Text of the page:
As Marty Schottenheimer said in his very first press conference as head coach of the Browns (a 16-14 loss to the Saints), when a team wins by seven points or less, it means the game literally was decided by one play. That play can often be the result of luck– a tipped pass, an odd bounce on a kick or a fumble, a circus catch, a wretched call by Ed Hoculi, Terry McAulay or Jeff Triplette– and the best team does not always win.
If you look at a good team’s record in close games, it will almost always be their worst split– and often close to .500.
When you see a team winning most of its games by seven points points or less, the team is almost always a fluke. Occasionally a developing team– a club with many young players– will play and win lots of close games the year before it matures into a powerhouse. But when a veteran team does it– when an 11-5 team goes 9-3 in close games, as the 1980 Browns did under Sam the Sham— you can bet the ranch that they were just lucky, and that things will correct themselves the following year.
The reverse is true too. Contrary to what people claim, losing a close game isn’t a sign of lack of talent, poor coaching or deficient character. It’s usually just bad luck. And it usually doesn’t happen two seasons in a row.
In 2014, the Browns were an entirely-normal 4-4 in games decided by seven points or less. They could have won more; they could have lost them. This season, the Browns are 1-5 in close games. Things literally could not have gone worse:
- They’ve played two overtime games (the loss to Denver and the win against Baltimore)
- Two games were decided on the very last play (San Diego and the second Baltimore game)
- In the other two games (Kansas City and Oakland) the Browns were driving toward a score late in the game when miscues ended their chances.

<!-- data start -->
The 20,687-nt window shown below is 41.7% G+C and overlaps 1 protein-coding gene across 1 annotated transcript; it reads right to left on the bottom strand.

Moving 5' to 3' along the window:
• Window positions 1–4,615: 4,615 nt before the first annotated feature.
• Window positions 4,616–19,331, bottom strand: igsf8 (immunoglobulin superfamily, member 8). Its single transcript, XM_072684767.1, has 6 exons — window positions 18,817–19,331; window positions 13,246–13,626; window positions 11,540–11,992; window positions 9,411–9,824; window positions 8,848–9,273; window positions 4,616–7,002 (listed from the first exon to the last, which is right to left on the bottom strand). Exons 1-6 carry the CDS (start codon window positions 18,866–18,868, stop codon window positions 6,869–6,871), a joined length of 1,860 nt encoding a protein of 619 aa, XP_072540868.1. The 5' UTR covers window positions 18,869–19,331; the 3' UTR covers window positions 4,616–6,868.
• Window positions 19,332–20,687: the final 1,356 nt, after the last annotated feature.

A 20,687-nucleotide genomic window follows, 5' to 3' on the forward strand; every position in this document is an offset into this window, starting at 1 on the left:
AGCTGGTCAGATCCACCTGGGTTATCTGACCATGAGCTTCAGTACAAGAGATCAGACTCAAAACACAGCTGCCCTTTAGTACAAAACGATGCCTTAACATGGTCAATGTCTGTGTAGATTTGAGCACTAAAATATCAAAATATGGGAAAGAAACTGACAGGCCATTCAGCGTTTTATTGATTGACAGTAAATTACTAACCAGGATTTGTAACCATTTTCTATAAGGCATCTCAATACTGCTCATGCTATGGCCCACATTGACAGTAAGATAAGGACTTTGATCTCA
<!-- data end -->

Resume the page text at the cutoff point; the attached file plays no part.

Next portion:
When Bill Parcells said “You are your record” in 1983, he was reacting to people claiming that the Giants weren’t really that bad. If you worked harder and made fewer mistakes the other team, he pointed out, you didn’t have to worry about luck.
He wasn’t wrong. Or, as Pettine puts it, it’s a pass-fail league. There are reasons the Browns lost all five of those games– a coach who chose not to employ Josh McCown and Chris Tabor might find that luck was with him more often than not.
But that notwithstanding, a normal expectation for a team that plays six close games would be a 3-3 record. And if the Browns were 3-3 in close games– if they were 5-10 going into tomorrow’s game– most people would look at the 11 games that Joe Haden missed, the eight games missed by Josh McCown (and the others where he left early) and be willing to cut the coach some slack.
Reasons To Fire Pettine
1. They haven’t improved. Wins and losses matter– but you can’t even spot improvement when you drill down. Pettine took over a 4-12 team– a team that was 27th in offense (19.2 points a game) and 23rd in defense (25.4 points per game). After two seasons, it’s 3-12, and worse on both sides of the ball:
|2013||19.2 points (27th)||25.4 points (23rd)|
|2014||18.7 points (27th)||21.1 points (9th)|